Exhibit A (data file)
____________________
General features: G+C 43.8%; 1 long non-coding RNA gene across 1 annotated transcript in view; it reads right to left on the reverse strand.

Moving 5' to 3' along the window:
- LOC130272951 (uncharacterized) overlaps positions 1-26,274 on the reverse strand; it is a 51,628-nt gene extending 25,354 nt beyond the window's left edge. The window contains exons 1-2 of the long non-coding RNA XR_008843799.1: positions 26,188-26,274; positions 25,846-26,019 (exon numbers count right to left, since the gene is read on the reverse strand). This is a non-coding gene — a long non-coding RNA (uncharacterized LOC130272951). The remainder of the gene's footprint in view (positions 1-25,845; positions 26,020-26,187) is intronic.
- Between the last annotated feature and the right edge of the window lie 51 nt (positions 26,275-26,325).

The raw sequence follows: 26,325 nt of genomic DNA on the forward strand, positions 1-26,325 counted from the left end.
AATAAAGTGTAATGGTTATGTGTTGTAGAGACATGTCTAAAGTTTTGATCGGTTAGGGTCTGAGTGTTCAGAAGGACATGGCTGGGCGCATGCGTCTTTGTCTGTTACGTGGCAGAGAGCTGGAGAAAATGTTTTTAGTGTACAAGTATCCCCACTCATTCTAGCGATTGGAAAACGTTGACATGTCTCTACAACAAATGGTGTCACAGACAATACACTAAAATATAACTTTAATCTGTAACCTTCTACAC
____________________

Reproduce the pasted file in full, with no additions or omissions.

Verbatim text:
General features: G+C 43.8%; 1 long non-coding RNA gene across 1 annotated transcript in view; it reads right to left on the reverse strand.

Moving 5' to 3' along the window:
- LOC130272951 (uncharacterized) overlaps positions 1-26,274 on the reverse strand; it is a 51,628-nt gene extending 25,354 nt beyond the window's left edge. The window contains exons 1-2 of the long non-coding RNA XR_008843799.1: positions 26,188-26,274; positions 25,846-26,019 (exon numbers count right to left, since the gene is read on the reverse strand). This is a non-coding gene — a long non-coding RNA (uncharacterized LOC130272951). The remainder of the gene's footprint in view (positions 1-25,845; positions 26,020-26,187) is intronic.
- Between the last annotated feature and the right edge of the window lie 51 nt (positions 26,275-26,325).

The raw sequence follows: 26,325 nt of genomic DNA on the forward strand, positions 1-26,325 counted from the left end.
AATAAAGTGTAATGGTTATGTGTTGTAGAGACATGTCTAAAGTTTTGATCGGTTAGGGTCTGAGTGTTCAGAAGGACATGGCTGGGCGCATGCGTCTTTGTCTGTTACGTGGCAGAGAGCTGGAGAAAATGTTTTTAGTGTACAAGTATCCCCACTCATTCTAGCGATTGGAAAACGTTGACATGTCTCTACAACAAATGGTGTCACAGACAATACACTAAAATATAACTTTAATCTGTAACCTTCTACAC